Roku has just announced a pretty significant milestone: 5 million players sold.
Roku first launched in 2008, and the device was called "the Netflix player," basically because its only function was streaming Netflix.
Over time, Roku broke out of the "Netflix box" moniker by adding plenty of other high-profile apps - Hulu Plus in 2010, HBO GO in 2011. Spotify and Time Warner Cable support more recently. As of now, Roku boasts around 750 channels. And with 5 million players sold, it's clear that Roku holds a firm place in a market filled with streaming options. It's about half of what Apple TV has sold (globally), for a competitive reference.
"What are people streaming on Roku? Tons of TV shows and movies. Netflix, Hulu Plus, Amazon Instant Video, Crackle, HBO GO and VUDU are all top favorites. Music is extremely popular, and consumers enjoy Pandora, VEVO and Spotify among other choices. News, sports, science and foreign languages from around the world are also big hits. Did I mention games? In 2011, we introduced casual games to the Roku platform with the debut of Angry Birds, which took the leap from mobile to TV for the first time. Angry Birds remains the most popular game on Roku today – by our count more than 3 billion bad piggies have been eliminated!" says Roku founder and CEO Anthony Wood.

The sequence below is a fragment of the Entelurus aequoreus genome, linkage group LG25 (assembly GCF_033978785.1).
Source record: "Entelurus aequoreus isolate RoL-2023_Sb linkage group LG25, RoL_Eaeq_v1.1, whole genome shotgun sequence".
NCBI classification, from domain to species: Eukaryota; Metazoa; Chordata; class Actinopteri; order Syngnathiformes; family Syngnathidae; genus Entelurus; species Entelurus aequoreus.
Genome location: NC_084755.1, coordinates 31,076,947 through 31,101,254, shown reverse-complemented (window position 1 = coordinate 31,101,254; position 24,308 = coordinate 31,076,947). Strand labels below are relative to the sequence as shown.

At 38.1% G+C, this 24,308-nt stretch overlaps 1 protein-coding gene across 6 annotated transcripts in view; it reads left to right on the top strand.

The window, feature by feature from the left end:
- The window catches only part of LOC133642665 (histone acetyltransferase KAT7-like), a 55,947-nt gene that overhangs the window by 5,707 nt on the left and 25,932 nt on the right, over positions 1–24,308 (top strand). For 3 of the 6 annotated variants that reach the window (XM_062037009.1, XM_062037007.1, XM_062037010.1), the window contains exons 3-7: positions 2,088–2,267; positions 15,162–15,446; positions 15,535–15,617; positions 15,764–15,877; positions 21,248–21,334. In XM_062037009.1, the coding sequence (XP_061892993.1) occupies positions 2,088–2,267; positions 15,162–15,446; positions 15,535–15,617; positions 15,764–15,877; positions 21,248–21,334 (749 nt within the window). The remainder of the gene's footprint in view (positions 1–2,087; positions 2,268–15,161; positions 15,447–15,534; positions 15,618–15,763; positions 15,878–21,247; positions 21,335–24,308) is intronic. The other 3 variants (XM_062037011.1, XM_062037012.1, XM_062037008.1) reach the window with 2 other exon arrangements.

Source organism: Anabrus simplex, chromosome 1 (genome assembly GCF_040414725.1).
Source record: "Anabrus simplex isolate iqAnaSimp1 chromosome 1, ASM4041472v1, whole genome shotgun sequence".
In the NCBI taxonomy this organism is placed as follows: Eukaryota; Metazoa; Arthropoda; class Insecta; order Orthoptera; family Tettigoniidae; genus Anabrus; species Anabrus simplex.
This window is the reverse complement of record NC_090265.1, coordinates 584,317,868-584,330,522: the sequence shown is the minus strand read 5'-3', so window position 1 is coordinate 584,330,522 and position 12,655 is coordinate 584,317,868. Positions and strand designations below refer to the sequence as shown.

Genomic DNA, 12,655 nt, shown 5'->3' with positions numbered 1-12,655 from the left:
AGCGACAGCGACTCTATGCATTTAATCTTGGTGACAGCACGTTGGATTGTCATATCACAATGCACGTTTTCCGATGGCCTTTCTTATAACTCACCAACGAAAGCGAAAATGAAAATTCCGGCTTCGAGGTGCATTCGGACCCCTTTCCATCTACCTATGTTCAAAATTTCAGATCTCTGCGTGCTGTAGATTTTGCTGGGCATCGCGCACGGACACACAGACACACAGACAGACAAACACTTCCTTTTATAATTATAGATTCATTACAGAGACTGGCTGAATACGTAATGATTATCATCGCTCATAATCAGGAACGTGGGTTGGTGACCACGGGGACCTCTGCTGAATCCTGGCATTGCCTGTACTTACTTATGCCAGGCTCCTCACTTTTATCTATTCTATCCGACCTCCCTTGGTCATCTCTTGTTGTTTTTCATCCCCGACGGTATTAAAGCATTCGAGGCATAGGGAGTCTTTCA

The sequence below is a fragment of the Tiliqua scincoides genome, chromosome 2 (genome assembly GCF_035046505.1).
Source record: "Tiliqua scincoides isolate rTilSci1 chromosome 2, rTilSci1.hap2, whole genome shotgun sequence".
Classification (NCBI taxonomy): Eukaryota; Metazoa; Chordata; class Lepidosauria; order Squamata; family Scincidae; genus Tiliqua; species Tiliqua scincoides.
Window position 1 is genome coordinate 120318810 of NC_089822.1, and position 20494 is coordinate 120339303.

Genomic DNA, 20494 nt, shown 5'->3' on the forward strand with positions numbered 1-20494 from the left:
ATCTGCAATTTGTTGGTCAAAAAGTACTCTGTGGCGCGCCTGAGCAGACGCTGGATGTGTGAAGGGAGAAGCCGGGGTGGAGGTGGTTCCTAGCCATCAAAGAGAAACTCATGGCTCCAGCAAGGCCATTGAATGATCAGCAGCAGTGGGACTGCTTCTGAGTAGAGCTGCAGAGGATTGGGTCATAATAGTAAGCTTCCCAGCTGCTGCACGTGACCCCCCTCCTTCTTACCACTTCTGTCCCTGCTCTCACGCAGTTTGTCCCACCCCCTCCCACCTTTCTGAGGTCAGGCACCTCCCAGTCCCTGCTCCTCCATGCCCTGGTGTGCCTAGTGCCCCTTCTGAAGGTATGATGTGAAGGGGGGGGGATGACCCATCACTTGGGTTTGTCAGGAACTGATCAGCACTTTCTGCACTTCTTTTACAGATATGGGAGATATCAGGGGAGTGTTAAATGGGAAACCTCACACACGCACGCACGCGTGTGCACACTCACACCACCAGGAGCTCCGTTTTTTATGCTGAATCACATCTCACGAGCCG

Roku says that these 5 million boxes have streamed over 8 billion individual items of content of video and music, and that 25% of all Roku players stream over 35 hours per week.
Roku just launched their new device, the Roku 3 box, last month - and it's been getting some good reviews. Are you a Roku user? What do you think the furutre holds for set-top boxes that pretty much exclusively stream online content to TVs?